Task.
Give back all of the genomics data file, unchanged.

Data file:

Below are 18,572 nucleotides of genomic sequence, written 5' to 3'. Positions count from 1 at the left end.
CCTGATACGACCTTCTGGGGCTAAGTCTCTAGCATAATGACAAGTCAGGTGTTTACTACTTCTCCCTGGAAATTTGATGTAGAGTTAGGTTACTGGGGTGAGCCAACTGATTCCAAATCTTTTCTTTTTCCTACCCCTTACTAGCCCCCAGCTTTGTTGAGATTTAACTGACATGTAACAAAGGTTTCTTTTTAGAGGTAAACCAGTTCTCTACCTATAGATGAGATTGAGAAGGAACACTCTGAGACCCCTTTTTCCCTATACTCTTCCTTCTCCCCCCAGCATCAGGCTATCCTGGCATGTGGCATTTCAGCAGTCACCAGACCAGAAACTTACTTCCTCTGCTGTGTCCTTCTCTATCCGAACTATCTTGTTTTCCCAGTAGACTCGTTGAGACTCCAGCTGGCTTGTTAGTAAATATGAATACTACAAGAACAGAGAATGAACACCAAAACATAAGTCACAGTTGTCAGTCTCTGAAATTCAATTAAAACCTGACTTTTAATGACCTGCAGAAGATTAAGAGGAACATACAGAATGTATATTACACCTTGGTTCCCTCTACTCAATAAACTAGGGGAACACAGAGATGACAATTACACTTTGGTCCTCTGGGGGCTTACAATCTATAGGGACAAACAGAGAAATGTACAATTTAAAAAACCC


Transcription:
Below are 18,572 nucleotides of genomic sequence, written 5' to 3'. Positions count from 1 at the left end.
CCTGATACGACCTTCTGGGGCTAAGTCTCTAGCATAATGACAAGTCAGGTGTTTACTACTTCTCCCTGGAAATTTGATGTAGAGTTAGGTTACTGGGGTGAGCCAACTGATTCCAAATCTTTTCTTTTTCCTACCCCTTACTAGCCCCCAGCTTTGTTGAGATTTAACTGACATGTAACAAAGGTTTCTTTTTAGAGGTAAACCAGTTCTCTACCTATAGATGAGATTGAGAAGGAACACTCTGAGACCCCTTTTTCCCTATACTCTTCCTTCTCCCCCCAGCATCAGGCTATCCTGGCATGTGGCATTTCAGCAGTCACCAGACCAGAAACTTACTTCCTCTGCTGTGTCCTTCTCTATCCGAACTATCTTGTTTTCCCAGTAGACTCGTTGAGACTCCAGCTGGCTTGTTAGTAAATATGAATACTACAAGAACAGAGAATGAACACCAAAACATAAGTCACAGTTGTCAGTCTCTGAAATTCAATTAAAACCTGACTTTTAATGACCTGCAGAAGATTAAGAGGAACATACAGAATGTATATTACACCTTGGTTCCCTCTACTCAATAAACTAGGGGAACACAGAGATGACAATTACACTTTGGTCCTCTGGGGGCTTACAATCTATAGGGACAAACAGAGAAATGTACAATTTAAAAAACCC